An Interview with Michelle Tea

Kristin Seabolt

Michelle Tea is the author of four novels, a collection of poetry, and the memoir The Chelsea Whistle. She is founder and Executive Director of RADAR Productions, the queer-centric literary non-profit that supports writers through a monthly reading series, national tour, annual writers' retreat, poetry chapbook contests and more. Tea is currently working with 21 filmmakers on an adaptation of her book Valencia; an original screenplay, Chelsea, is also being developed. Her work has been selected for the Best American Music Writing and Best American Non-Required Reading series, and has been published in The Believer, the Columbia Journal, and other publications.  Michelle visited the University of San Francisco campus during the Fall semester, and was kind enough to answer my questions.


SWITCHBACK: Do you write out loud? The voice of your work flows like conversation. How are you able to get that voice on the page without losing something in translation?

MICHELLE TEA: I have no idea. I'm very lucky. I didn't have formal schooling and just write like I talk, only wittier. I did begin writing with the intention of it being read aloud, not read on the page, so the rhythm and energy of “spoken word” style work probably did infuse my writing style early on, and stayed.

 SB: When I heard you read, I kept wondering about drafts. I cannot imagine you doing different drafts of your work, because of how natural it reads. What is your drafting cycle like?

MT: I don't do a lot of drafts. That is what is killing me with my Black Wave weird memoir book I've been working on - I've gone through a lot of drafts, because the core of the book keeps shifting. It's a bit crazy-making, because on some level you can just keep perfecting one piece of work for your whole life, because it will never be perfect, because such a thing isn't real. But this book just hasn't been working so I've been struggling and waiting and struggling and waiting with a deeper understanding of it. For my other books, I pretty much barf a lot of text out quickly and do some tidying up but no real re-writes. I will keep on tidying it up, and work with an editor before publication, but I do not do a bunch of drafts, no. I worry I'm too impatient and my work would benefit from more drafts, but I think it would make me crazy because it's all so subjective - like, this way is better than that way - or is it? I like leaving it how it first hits the page, unless it's convoluted which a lot of my prose can be. I really do have to check and make sure I am expressing things in the clearest way possible because I tend to write things in the least clear way possible, I don't know why.


SB: You have said in previous interviews that you read your work at events like Sister Spit and iron a lot of things out there. Why is it different to read in front of a mic versus reading through your work out loud at home? Why do you think you catch things in front of an audience that you wouldn't have caught if it were just you and the page?

MT: Knowing you have an audience makes a big difference to me, because I will stay present and perform the piece with as much character as I can, so it will be much more alive than if I was alone. I would feel too goofy alone. Also it helps sometimes to gauge an audience and see how they liked it, which parts worked the way you'd hoped and which fell flat.

SB: You seem to hold very little back in your writing, which risks a loss of audience. In a 2004 interview you said, "I'm comfortable with the idea that things I write are going to piss people off, there's no way around that." Earlier in the interview you also said that you do have the desire for an audience. How are these two points reconciled in you? Do you have to set aside your desire for an audience while writing, in order to say what needs to be said?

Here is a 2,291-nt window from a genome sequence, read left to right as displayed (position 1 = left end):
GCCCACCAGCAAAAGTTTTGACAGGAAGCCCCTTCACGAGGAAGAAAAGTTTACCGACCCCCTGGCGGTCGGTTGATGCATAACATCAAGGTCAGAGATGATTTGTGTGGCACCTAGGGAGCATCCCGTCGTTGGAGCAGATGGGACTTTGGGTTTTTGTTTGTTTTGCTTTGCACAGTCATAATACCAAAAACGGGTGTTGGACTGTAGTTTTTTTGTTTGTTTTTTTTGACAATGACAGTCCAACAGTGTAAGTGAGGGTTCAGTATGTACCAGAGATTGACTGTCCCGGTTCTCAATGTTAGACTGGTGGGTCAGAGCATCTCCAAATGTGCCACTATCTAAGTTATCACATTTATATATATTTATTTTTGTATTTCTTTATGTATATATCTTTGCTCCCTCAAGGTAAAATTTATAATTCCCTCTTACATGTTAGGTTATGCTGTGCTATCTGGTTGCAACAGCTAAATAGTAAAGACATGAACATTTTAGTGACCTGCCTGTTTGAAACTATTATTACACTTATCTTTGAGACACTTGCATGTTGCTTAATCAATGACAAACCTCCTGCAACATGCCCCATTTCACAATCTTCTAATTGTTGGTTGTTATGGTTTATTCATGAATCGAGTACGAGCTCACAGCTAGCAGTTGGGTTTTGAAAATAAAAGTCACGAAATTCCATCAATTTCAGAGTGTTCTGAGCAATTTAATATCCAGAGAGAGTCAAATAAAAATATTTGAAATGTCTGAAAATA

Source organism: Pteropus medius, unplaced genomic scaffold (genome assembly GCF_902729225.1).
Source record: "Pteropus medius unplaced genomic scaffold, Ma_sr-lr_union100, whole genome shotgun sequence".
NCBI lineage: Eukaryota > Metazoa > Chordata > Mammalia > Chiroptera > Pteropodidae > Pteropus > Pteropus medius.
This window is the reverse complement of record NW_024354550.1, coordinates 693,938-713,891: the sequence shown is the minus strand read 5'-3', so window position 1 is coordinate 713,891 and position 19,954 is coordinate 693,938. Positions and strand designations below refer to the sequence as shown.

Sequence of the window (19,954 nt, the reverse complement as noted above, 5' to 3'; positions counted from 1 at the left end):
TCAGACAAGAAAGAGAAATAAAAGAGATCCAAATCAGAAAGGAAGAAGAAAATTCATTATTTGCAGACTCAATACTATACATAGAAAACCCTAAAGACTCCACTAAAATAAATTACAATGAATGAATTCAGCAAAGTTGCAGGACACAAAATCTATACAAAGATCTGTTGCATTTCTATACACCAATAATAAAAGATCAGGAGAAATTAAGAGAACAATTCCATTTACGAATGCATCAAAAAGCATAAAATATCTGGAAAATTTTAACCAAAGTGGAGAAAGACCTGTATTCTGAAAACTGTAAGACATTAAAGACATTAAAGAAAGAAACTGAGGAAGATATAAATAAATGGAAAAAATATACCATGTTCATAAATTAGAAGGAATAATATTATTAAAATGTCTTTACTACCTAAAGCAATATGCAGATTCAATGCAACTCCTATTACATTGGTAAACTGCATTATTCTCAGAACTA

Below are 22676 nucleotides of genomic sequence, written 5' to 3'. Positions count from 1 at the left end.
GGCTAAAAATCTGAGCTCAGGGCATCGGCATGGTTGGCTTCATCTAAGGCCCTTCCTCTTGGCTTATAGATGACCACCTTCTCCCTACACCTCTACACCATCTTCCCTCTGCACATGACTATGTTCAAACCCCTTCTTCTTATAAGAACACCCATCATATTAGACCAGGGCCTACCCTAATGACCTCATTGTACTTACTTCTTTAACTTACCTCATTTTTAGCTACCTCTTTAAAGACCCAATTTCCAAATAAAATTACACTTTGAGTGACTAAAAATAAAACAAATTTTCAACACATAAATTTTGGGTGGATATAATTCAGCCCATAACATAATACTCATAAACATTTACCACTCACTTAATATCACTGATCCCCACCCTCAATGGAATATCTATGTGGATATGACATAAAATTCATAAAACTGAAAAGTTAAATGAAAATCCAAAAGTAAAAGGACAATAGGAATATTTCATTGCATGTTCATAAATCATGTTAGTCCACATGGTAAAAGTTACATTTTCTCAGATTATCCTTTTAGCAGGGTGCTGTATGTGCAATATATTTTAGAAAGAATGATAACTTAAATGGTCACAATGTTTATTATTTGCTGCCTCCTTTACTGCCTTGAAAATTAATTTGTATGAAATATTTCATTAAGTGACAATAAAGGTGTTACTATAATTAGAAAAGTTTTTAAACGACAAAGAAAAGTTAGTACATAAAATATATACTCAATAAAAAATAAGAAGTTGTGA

MT: Oh, pissing people off in no way stops you from having an audience! All writers want an audience, and having one is one of the most amazing things of my life! Really! I'm not trying to piss anyone off, I have just accepted, as all writers must, that not everyone will love everything you write, and you can't ever be beholden to that because it will compromise your story or your voice. Writers must be free while they are writing, you can feel it when they aren't. It's the difference between things that sound inspired and things that don't. You can always make some calls in the editing process, if you are sick of hurting your mom's feelings or something, but while writing you must be willing to hurt everyone's feelings.

SB: Still talking about holding yourself back, would you say that you do hold some part of yourself back? Or is the reader getting all of Michelle Tea when she reads your books?

MT: Well they are getting a very mediated version of myself. I think a terrible side effect of this sort of writing is people do think they know me, but they only know my books. I'm not my books. There's no way to explain what changes with time and how expressing things in writing alters the reality you're expressing. It's really not the same. As for holding back, I would hold things back if it makes sense for the story, but not out of a self-protective instinct, no.

SB: In class, students typically have to think about a writer's theme and overall agenda when discussing a work. That is easy to do with your writing, since topics of feminism, sexuality, and drug use are prevalent. Would you say you sit down to write on these social themes, or are you just out to tell a good story and the rest happens organically?

MT: I've just written about my life, and in my life I am a feminist, have sex, and have been a drug addict, so that's what you get! Even in writing fiction, I am drawn to explore things that I know, and so these themes will be present. I think my writing is an extension of my consciousness, which has been fed by my life experiences, among other things.


SB: How did you get started with Ironing Board Collective?